You are here

5.2 Accessory After The Fact

Printer-friendly version


The defendant is charged with having been an accessory after the fact to the crime of [specify crime charged]. In order for the defendant to be found guilty of that charge, the government must prove each of the following elements beyond a reasonable doubt:

First, the defendant knew that [name of principal] had committed the crime of [specify crime charged]; and

Second, the defendant assisted [name of principal] with the specific purpose or design to hinder or prevent that person’s [apprehension] [trial] [or] [punishment].


When there is substantial evidence that the defendant participated in the principal offense before its completion, an instruction on this distinct offense need not be given. United States v. Panza, 612 F.2d 432, 441 (9th Cir.1979); United States v. Jackson, 448 F.2d 963, 971 (9th Cir.1971).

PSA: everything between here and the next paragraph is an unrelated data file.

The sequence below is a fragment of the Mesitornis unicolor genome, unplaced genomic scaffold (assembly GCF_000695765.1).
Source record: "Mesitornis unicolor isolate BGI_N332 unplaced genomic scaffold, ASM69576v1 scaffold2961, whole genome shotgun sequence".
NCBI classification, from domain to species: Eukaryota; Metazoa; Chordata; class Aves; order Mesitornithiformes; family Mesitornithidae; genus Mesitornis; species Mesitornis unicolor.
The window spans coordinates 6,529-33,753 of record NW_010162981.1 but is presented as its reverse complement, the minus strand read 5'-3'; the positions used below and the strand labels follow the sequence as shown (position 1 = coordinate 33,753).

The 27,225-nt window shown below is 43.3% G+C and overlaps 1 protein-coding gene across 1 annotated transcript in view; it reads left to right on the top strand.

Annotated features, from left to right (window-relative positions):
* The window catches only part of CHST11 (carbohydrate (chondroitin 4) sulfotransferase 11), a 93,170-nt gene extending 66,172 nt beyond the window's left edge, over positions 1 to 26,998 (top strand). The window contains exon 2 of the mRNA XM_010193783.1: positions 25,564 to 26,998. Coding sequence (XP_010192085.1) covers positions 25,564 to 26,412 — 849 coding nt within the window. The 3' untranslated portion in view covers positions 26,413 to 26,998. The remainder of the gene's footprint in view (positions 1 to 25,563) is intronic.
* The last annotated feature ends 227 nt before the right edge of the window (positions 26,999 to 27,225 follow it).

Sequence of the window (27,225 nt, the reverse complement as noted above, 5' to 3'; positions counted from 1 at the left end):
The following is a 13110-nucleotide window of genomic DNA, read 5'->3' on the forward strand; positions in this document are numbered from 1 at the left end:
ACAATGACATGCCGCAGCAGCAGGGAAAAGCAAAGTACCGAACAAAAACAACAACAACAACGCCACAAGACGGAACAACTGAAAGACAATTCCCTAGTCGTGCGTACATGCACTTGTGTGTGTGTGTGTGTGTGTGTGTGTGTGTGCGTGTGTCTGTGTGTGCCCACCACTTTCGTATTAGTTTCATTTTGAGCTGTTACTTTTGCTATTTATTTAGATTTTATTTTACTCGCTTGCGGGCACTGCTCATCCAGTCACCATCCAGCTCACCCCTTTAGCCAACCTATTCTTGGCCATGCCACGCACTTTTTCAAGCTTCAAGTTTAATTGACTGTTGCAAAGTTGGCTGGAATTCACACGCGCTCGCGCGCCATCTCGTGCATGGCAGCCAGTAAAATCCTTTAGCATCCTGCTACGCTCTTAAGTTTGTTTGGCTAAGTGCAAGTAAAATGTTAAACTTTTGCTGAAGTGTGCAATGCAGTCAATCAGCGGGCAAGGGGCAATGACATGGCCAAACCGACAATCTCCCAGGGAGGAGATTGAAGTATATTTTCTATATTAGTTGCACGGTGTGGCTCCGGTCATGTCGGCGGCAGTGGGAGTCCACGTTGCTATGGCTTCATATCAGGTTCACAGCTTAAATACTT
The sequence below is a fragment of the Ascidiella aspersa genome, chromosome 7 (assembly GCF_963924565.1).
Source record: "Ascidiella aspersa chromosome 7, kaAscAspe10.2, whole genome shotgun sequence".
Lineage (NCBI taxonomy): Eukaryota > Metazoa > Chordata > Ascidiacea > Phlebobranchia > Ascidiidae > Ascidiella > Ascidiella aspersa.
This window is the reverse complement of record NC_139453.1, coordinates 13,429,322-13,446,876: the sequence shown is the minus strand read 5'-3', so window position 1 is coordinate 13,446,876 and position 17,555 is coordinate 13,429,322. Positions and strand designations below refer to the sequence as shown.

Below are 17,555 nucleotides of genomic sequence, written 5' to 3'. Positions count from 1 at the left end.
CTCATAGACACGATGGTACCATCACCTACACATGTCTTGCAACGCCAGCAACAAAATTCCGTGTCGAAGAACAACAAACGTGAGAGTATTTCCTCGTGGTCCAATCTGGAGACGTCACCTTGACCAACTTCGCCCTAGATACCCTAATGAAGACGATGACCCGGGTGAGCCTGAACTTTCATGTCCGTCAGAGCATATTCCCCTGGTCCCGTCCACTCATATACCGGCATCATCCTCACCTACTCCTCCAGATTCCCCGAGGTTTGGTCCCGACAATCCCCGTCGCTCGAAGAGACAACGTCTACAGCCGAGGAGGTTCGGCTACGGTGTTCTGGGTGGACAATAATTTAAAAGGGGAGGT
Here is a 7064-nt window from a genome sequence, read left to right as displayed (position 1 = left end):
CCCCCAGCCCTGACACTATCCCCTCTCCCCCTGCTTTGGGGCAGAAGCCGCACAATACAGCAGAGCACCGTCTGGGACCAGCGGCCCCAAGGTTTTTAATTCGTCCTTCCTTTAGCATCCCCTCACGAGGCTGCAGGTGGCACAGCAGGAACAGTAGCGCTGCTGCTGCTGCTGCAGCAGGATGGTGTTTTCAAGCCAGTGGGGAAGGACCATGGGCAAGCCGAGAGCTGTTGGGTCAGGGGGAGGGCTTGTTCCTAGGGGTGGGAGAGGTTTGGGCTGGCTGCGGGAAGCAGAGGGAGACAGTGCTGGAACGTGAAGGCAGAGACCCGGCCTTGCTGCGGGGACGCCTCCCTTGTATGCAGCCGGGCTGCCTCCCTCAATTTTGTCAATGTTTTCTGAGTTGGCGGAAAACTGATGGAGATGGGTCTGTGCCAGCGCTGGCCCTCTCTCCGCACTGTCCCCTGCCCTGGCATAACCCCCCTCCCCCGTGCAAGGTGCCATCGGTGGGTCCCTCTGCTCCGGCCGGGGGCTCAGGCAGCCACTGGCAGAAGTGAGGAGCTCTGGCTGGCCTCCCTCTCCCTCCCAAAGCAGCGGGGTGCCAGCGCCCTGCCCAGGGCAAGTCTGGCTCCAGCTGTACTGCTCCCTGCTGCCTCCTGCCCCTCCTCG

Knowledge that the principal committed the offense charged may be inferred from circumstantial evidence. United States v. Mills, 597 F.2d 693, 697 (9th Cir.1979). Accordingly, an instruction requiring "positive knowledge in contrast to imputed or implied knowledge" should not be given, but the jury should be instructed that the accessory after the fact must know of the principal’s actions and act with the "specific purpose or design" to hinder or prevent the principal’s apprehension, trial or punishment. Id.